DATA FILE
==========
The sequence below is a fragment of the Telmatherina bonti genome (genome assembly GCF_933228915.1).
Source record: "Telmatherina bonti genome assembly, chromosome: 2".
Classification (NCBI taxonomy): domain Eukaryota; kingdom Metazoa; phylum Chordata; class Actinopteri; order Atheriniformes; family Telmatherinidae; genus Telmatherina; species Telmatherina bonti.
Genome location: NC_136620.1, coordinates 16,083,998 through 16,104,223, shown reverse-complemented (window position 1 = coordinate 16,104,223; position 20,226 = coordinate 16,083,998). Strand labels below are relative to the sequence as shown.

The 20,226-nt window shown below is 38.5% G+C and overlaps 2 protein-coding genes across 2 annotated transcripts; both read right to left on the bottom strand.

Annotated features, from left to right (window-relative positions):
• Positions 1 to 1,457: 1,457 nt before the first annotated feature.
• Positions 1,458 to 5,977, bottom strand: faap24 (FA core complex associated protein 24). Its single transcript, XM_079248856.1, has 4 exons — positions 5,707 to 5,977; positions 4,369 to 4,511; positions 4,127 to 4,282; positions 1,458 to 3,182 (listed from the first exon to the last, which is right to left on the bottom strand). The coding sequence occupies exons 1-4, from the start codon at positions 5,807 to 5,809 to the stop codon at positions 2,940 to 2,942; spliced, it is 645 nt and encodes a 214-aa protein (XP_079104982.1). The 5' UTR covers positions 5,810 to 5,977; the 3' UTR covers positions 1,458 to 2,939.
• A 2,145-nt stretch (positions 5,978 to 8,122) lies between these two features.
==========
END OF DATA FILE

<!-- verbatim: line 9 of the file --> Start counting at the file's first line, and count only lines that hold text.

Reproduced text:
• A 2,145-nt stretch (positions 5,978 to 8,122) lies between these two features.